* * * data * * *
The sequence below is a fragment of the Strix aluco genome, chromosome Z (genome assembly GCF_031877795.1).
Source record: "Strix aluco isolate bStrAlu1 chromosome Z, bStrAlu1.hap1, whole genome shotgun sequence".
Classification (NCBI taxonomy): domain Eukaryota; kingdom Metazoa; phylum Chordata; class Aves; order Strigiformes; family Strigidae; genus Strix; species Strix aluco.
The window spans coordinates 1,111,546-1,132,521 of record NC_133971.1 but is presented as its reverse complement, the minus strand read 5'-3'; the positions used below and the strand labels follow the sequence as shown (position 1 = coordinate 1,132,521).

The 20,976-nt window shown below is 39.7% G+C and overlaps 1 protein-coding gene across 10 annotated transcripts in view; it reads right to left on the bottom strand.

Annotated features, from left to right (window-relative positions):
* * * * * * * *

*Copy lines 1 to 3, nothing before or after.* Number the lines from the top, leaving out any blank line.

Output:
The sequence below is a fragment of the Strix aluco genome, chromosome Z (genome assembly GCF_031877795.1).
Source record: "Strix aluco isolate bStrAlu1 chromosome Z, bStrAlu1.hap1, whole genome shotgun sequence".
Classification (NCBI taxonomy): domain Eukaryota; kingdom Metazoa; phylum Chordata; class Aves; order Strigiformes; family Strigidae; genus Strix; species Strix aluco.